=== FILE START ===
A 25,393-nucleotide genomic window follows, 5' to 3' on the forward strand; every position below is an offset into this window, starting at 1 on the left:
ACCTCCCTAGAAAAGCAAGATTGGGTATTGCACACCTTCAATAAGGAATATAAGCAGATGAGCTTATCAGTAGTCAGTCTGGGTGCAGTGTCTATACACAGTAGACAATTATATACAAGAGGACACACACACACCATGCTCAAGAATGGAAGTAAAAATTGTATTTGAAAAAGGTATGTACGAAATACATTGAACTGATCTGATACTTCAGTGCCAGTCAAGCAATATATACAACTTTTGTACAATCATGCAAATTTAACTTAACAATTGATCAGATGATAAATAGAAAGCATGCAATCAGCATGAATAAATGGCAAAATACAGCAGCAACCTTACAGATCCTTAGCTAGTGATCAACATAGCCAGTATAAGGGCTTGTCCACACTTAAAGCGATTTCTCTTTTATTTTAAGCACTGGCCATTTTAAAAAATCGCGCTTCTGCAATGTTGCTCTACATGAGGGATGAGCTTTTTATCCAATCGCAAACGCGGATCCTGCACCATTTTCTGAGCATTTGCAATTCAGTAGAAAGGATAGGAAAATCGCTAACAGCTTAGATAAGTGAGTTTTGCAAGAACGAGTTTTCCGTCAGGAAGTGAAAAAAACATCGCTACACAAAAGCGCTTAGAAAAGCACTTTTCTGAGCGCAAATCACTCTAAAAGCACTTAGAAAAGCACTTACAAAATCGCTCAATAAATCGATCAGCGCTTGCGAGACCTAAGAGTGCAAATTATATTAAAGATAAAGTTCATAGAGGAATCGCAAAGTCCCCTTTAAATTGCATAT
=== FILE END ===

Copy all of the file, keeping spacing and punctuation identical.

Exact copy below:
A 25,393-nucleotide genomic window follows, 5' to 3' on the forward strand; every position below is an offset into this window, starting at 1 on the left:
ACCTCCCTAGAAAAGCAAGATTGGGTATTGCACACCTTCAATAAGGAATATAAGCAGATGAGCTTATCAGTAGTCAGTCTGGGTGCAGTGTCTATACACAGTAGACAATTATATACAAGAGGACACACACACACCATGCTCAAGAATGGAAGTAAAAATTGTATTTGAAAAAGGTATGTACGAAATACATTGAACTGATCTGATACTTCAGTGCCAGTCAAGCAATATATACAACTTTTGTACAATCATGCAAATTTAACTTAACAATTGATCAGATGATAAATAGAAAGCATGCAATCAGCATGAATAAATGGCAAAATACAGCAGCAACCTTACAGATCCTTAGCTAGTGATCAACATAGCCAGTATAAGGGCTTGTCCACACTTAAAGCGATTTCTCTTTTATTTTAAGCACTGGCCATTTTAAAAAATCGCGCTTCTGCAATGTTGCTCTACATGAGGGATGAGCTTTTTATCCAATCGCAAACGCGGATCCTGCACCATTTTCTGAGCATTTGCAATTCAGTAGAAAGGATAGGAAAATCGCTAACAGCTTAGATAAGTGAGTTTTGCAAGAACGAGTTTTCCGTCAGGAAGTGAAAAAAACATCGCTACACAAAAGCGCTTAGAAAAGCACTTTTCTGAGCGCAAATCACTCTAAAAGCACTTAGAAAAGCACTTACAAAATCGCTCAATAAATCGATCAGCGCTTGCGAGACCTAAGAGTGCAAATTATATTAAAGATAAAGTTCATAGAGGAATCGCAAAGTCCCCTTTAAATTGCATAT